The district is also leading a community book study in partnership with the Center Education Foundation—a local nonprofit that awards grants to Center teachers. The Center community is currently reading Unconscious Bias in Schools: A Developmental Approach to Exploring Race and Racism by Tracey A. Benson and Sarah E. Fiarman. “It’s written by a white woman and a Black man,” Cargile explains, “and their dialogue in this book is absolutely fabulous. They are able to have genuine and real conversations around their own biases and beliefs about race and how they show up for children. So reading this book allows us to see what the actual dialogue can look like in a healthy way.”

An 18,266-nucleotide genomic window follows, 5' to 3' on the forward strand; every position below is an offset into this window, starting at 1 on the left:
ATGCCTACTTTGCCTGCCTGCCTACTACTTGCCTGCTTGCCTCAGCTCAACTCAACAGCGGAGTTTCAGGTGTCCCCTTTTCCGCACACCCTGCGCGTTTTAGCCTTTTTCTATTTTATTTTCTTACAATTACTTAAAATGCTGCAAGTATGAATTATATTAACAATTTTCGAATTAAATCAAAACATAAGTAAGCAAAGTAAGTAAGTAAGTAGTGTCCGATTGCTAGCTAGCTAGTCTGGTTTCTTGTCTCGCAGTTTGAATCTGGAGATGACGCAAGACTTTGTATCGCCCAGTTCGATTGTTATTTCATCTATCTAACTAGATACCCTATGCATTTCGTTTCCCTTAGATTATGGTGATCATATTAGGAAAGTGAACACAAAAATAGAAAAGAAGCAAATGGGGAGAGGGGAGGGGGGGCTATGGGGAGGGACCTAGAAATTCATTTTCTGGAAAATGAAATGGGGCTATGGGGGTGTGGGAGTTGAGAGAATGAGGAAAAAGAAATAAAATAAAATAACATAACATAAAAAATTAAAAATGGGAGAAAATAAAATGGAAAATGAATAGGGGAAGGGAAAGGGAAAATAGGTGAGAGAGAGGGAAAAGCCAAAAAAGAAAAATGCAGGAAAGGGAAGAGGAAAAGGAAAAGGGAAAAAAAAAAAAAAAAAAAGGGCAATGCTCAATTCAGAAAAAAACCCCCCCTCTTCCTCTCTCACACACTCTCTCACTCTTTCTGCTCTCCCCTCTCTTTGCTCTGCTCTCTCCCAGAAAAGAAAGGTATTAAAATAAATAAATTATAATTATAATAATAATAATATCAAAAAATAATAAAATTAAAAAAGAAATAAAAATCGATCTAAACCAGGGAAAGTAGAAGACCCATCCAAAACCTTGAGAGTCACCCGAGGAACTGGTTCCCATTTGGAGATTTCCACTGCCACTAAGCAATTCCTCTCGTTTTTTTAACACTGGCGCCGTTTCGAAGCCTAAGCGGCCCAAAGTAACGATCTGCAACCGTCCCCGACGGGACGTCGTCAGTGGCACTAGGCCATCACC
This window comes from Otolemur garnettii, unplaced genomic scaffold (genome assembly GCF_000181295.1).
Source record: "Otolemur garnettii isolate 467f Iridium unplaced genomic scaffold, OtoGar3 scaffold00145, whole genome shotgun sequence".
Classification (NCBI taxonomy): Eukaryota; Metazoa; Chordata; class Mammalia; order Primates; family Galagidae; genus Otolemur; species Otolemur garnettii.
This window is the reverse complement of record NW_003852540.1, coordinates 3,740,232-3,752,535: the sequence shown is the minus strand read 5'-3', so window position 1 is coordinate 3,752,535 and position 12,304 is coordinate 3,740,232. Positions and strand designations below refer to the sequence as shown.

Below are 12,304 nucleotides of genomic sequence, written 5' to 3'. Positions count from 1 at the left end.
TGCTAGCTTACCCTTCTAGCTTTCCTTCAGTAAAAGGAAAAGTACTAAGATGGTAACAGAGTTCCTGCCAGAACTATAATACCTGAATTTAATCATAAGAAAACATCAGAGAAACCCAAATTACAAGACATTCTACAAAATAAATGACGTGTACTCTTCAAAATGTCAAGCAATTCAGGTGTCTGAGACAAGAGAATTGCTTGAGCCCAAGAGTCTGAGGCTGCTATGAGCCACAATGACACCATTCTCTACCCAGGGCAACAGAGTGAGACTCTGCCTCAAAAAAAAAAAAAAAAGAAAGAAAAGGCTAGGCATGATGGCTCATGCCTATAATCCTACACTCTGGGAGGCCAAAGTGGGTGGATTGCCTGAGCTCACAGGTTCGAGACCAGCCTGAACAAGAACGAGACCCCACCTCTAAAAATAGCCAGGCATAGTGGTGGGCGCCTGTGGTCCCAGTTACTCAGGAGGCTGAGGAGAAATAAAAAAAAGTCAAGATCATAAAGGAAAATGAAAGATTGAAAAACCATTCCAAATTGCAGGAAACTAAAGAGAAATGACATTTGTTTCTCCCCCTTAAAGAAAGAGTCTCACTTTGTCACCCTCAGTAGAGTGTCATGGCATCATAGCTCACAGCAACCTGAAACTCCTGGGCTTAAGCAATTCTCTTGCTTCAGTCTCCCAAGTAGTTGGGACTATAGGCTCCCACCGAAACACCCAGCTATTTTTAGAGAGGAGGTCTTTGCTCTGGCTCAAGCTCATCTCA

For Cargile, good leadership is about creating these kinds of environments, “where people can engage one another and learn from experiences,” she says. But it’s also about making sure every voice is heard. “When we’re making big decisions in the district, I always ask my team, Who else needs to be at this table?” she tells us. “The white people in the district shouldn’t be making all the decisions when we serve predominantly Black and Brown children.” In fact, Cargile has promoted the need for diverse voices on every committee and project the district has started since her tenure began. “When we roll out new initiatives or release big documents like our strategic plan, we’re really forcing our team to ask, Is it diverse?” she adds. She also got the school board behind CSD’s mission of anti-racism; they currently begin all  board meetings with quotes on racial equity as well.